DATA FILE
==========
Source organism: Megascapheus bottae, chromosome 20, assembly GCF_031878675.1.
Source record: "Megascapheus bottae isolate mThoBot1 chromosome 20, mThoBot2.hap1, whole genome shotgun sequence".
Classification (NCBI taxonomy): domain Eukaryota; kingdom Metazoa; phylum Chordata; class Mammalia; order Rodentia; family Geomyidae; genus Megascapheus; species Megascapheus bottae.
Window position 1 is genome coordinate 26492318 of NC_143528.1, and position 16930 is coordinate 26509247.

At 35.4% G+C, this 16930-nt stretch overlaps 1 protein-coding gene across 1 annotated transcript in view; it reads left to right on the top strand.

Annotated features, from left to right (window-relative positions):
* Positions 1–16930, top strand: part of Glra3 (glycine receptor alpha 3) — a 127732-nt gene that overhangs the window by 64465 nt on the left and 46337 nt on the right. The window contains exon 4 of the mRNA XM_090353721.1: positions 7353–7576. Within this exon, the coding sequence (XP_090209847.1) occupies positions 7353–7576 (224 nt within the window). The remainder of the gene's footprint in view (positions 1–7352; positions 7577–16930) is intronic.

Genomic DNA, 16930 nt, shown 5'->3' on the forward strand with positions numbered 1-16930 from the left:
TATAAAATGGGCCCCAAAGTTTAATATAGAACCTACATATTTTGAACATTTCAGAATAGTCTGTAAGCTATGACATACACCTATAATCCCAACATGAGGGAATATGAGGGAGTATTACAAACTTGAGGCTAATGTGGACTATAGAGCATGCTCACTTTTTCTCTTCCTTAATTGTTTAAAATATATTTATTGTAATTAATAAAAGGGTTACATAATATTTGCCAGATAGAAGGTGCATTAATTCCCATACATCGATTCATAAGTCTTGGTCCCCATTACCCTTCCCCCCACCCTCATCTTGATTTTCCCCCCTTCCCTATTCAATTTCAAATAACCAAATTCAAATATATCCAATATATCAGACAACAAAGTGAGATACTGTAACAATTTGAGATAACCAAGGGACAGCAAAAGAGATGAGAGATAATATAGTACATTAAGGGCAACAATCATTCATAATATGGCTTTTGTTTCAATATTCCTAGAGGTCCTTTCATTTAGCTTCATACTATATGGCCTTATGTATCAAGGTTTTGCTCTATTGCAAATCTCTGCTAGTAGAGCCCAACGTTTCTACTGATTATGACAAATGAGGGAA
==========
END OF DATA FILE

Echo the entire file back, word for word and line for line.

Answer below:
Source organism: Megascapheus bottae, chromosome 20, assembly GCF_031878675.1.
Source record: "Megascapheus bottae isolate mThoBot1 chromosome 20, mThoBot2.hap1, whole genome shotgun sequence".
Classification (NCBI taxonomy): domain Eukaryota; kingdom Metazoa; phylum Chordata; class Mammalia; order Rodentia; family Geomyidae; genus Megascapheus; species Megascapheus bottae.
Window position 1 is genome coordinate 26492318 of NC_143528.1, and position 16930 is coordinate 26509247.

At 35.4% G+C, this 16930-nt stretch overlaps 1 protein-coding gene across 1 annotated transcript in view; it reads left to right on the top strand.

Annotated features, from left to right (window-relative positions):
* Positions 1–16930, top strand: part of Glra3 (glycine receptor alpha 3) — a 127732-nt gene that overhangs the window by 64465 nt on the left and 46337 nt on the right. The window contains exon 4 of the mRNA XM_090353721.1: positions 7353–7576. Within this exon, the coding sequence (XP_090209847.1) occupies positions 7353–7576 (224 nt within the window). The remainder of the gene's footprint in view (positions 1–7352; positions 7577–16930) is intronic.

Genomic DNA, 16930 nt, shown 5'->3' on the forward strand with positions numbered 1-16930 from the left:
TATAAAATGGGCCCCAAAGTTTAATATAGAACCTACATATTTTGAACATTTCAGAATAGTCTGTAAGCTATGACATACACCTATAATCCCAACATGAGGGAATATGAGGGAGTATTACAAACTTGAGGCTAATGTGGACTATAGAGCATGCTCACTTTTTCTCTTCCTTAATTGTTTAAAATATATTTATTGTAATTAATAAAAGGGTTACATAATATTTGCCAGATAGAAGGTGCATTAATTCCCATACATCGATTCATAAGTCTTGGTCCCCATTACCCTTCCCCCCACCCTCATCTTGATTTTCCCCCCTTCCCTATTCAATTTCAAATAACCAAATTCAAATATATCCAATATATCAGACAACAAAGTGAGATACTGTAACAATTTGAGATAACCAAGGGACAGCAAAAGAGATGAGAGATAATATAGTACATTAAGGGCAACAATCATTCATAATATGGCTTTTGTTTCAATATTCCTAGAGGTCCTTTCATTTAGCTTCATACTATATGGCCTTATGTATCAAGGTTTTGCTCTATTGCAAATCTCTGCTAGTAGAGCCCAACGTTTCTACTGATTATGACAAATGAGGGAA